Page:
If you’re fond of cooking your potatoes in cubes, you may have encountered situations where some pieces are undercooked or overcooked. This problem can be painful, especially considering the tediousness of preparing diced potatoes. But the secret lies in the cube sizes and cooking method, which deal with one factor; time. This means that to ensure your diced potatoes are cooked to perfection, you need to keep the timing intact.
Potato Nutrition Facts
Picking the Potatoes
Of course, the cooking duration isn’t the only factor that affects the doneness time of diced potatoes. One important factor is the type of potato you’re cooking. With the numerous varieties available, it helps to make their distinction clear. And we’ll do so by hinting at two categories of potatoes; small and large.
Smaller-sized potatoes are mostly cooked whole but, if diced, are halved or cut into equal-sized wedges before cooking. And while they cook quickly whole, they reach doneness even faster when cut into smaller pieces. However, larger-sized potatoes take longer when cooked whole, which is why they’re best prepared in diced sizes.
If you’re choosing smaller potatoes like Yukon Gold or baby potatoes, splitting them into halves or four-place wedges is enough. But larger varieties like red or russet, you’ll have to cut them into cubes for quicker cooking.
Cleaning and Dicing
Small potatoes only need a brief rinse under the sink before they’re halved or cut into wedges, and you don’t need to peel them as the skin is edible. But large potatoes need thorough washing with a soft sponge under running water and numerous rinsing to remove the dirt and grit that mostly comes with them. Afterward, they’re diced for cooking in at most one-inch sizes.
You’ll only need salt for the boiled method, but other cooking techniques offer a flexible seasoning opportunity for the recipe. You can flavor the diced potatoes with paprika, chili powder, garlic powder, oregano, brown sugar, granulated sugar, cayenne, or black pepper. You can also add fresh or dried herbs such as thyme, marjoram, oregano, basil, parsley, and coriander. And if you’re steaming, try using broth instead of water.
Cooking Time for Diced Potatoes
On the Stove
Diced potatoes can be boiled or pan-fried, depending on your preference, but note that the cube sizes will be larger for the former; otherwise, the pieces will come out mushy and overly soft. And their cooking duration is noted thus;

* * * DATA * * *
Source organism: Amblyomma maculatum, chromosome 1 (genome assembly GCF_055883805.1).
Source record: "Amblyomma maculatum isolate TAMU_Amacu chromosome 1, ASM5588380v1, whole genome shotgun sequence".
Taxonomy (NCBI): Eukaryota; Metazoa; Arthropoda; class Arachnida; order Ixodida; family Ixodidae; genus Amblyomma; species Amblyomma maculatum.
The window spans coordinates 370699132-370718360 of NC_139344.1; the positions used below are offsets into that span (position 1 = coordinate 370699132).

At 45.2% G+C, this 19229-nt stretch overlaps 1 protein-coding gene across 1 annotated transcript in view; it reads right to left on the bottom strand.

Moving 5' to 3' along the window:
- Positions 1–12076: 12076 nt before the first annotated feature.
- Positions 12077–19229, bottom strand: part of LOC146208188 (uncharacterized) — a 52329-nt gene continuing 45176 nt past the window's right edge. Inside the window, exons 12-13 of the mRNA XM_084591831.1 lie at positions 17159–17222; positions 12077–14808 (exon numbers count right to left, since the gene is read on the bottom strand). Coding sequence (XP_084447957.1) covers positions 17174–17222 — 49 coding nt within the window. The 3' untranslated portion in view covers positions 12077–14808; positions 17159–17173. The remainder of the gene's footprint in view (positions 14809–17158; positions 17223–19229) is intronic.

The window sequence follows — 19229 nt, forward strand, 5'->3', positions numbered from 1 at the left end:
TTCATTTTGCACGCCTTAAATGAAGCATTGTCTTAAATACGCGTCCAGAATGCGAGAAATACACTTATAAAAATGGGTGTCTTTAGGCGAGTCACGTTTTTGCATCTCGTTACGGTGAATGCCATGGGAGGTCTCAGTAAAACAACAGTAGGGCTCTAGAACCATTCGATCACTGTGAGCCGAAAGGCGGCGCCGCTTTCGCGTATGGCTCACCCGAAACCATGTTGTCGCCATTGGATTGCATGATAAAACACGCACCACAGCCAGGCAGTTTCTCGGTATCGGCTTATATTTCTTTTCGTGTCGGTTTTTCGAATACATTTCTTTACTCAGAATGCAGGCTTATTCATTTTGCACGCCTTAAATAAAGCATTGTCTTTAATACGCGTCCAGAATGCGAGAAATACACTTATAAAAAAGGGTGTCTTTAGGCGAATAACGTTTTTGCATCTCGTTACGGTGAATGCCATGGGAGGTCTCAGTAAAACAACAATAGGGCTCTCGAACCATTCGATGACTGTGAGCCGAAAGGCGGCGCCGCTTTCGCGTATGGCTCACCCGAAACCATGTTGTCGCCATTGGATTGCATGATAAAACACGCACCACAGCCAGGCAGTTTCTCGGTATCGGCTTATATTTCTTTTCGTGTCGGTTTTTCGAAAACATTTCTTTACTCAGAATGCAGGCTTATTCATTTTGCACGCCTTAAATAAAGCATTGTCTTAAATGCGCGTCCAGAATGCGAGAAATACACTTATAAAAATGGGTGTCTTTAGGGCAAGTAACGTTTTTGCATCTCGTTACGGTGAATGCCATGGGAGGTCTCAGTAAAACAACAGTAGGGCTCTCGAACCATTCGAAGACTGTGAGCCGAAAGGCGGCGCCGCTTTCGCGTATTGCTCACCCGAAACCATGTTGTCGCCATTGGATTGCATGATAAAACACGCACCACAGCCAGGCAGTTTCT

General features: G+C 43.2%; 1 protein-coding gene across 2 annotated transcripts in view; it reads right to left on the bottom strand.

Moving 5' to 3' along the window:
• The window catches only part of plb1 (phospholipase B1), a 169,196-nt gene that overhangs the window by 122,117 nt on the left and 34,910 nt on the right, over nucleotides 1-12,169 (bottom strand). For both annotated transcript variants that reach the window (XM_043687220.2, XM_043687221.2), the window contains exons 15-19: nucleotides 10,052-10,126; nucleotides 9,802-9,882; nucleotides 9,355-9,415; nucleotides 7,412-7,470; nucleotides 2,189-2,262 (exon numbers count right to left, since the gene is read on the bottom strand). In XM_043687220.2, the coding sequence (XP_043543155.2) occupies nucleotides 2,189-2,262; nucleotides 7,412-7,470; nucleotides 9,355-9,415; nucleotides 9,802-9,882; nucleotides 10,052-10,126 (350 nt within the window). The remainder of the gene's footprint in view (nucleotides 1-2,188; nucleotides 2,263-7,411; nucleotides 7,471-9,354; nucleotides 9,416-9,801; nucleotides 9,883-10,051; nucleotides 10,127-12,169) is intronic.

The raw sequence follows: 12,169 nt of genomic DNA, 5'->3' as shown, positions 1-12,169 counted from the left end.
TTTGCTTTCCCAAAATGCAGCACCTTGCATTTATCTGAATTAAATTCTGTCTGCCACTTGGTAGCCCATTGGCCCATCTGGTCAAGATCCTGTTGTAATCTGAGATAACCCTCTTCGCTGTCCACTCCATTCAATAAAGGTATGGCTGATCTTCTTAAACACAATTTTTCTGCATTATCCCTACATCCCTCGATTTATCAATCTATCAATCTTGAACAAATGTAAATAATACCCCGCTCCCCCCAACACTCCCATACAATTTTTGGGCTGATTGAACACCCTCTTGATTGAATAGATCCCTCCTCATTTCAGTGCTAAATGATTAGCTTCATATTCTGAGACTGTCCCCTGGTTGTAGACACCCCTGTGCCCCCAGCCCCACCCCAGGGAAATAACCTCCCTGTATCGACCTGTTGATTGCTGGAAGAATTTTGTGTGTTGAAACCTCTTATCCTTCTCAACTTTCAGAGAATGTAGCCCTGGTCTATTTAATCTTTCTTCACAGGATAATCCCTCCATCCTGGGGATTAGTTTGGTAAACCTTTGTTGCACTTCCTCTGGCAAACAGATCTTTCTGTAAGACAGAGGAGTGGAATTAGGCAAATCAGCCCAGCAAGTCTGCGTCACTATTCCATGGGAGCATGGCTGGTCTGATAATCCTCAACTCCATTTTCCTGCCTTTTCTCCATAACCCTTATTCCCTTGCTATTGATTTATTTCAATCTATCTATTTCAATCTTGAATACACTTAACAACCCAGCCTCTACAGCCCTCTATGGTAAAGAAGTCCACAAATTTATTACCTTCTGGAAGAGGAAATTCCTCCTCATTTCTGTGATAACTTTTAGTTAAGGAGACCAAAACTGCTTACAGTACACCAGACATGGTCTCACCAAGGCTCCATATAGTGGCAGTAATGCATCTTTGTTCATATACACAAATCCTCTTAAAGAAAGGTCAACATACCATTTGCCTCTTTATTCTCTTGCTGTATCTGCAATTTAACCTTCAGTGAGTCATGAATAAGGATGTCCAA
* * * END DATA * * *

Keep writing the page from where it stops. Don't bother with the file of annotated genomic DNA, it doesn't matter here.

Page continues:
Boiled- It takes 10 to 12 minutes to boil diced potatoes in water, and they’re ready when you can easily pierce the pieces with a fork. Note that the potatoes are added to the salted water before it’s placed on the heat for boiling. This way, the outside doesn’t cook faster than the insides.
Pan-Fried- The diced potatoes are sautéed in hot oil inside a skillet, and it takes around 10 minutes to fully cook them, after which the seasoning is added.
In an Oven
The potatoes are first tossed in herbs and seasonings before cooking in a parchment-lined baking pan. And you can cook them at any temperature, each of which will give the following results;
- 350F – 45 to 50 minutes
- 375F – 25 to 40 minutes
- 400F – 30 minutes
- 450F – 20 to 25 minutes
Whichever temperature you choose, ensure the potatoes are fork-tender before serving.
In an Instant Pot
Add the diced potatoes in a colander that can fit inside the pressure cooker, and season as desired. Then, add a cup of water to the pot’s bottom, place the colander on top of the water, and close the lid. Seal the vent and cook the diced potatoes on MANUAL for five minutes, followed by a manual pressure release. Note that if you use varieties with edible skin, you’ll have to cut them into larger cubes.
In a Deep Fryer
You’ll want the potatoes fully drained before cooking them in the deep fryer, as water can cause the oil to spike and may result in burns. And it’ll take about 15 minutes for ½-inch potato cubes to cook in a 350F deep fryer. But you can also use a visual doneness indication by checking for a golden crisp with a tender interior. To check the latter, take a piece out of the deep fryer (using a pair of tongs or slotted spoon), and pierce with a fork.
In an Air Fryer
Add the seasoned and diced potatoes to a greased air fryer basket, ensuring they stay in a single layer. Then, cook them in the air fryer at 350F for 10 minutes, shake the basket, and cook for another 10 to 15 minutes, or until the outsides are crispy golden and the insides tender.
- Cook the oil in a large, non-stick skillet on medium-high heat, and add the diced potatoes when it’s hot.
- Sauté the potatoes in a single layer for about 10 minutes or until lightly browned. If the quantity is too much for the skillet, divide the oil and cook in batches.
Add salt and toss, then stir-cook the potatoes until all sides are richly browned. Then, transfer the diced potatoes to a plate lined with paper towels and let it sit for a few minutes.
Serve your sautéed diced potatoes as desired, or watch this video for more cooking tips.
Amount Per Serving: Calories: 133Total Fat: 1gSaturated Fat: 0gTrans Fat: 0gUnsaturated Fat: 0gCholesterol: 0mgSodium: 123mgCarbohydrates: 29gFiber: 3gSugar: 2gProtein: 3g
Nutrition information isn’t always accurate.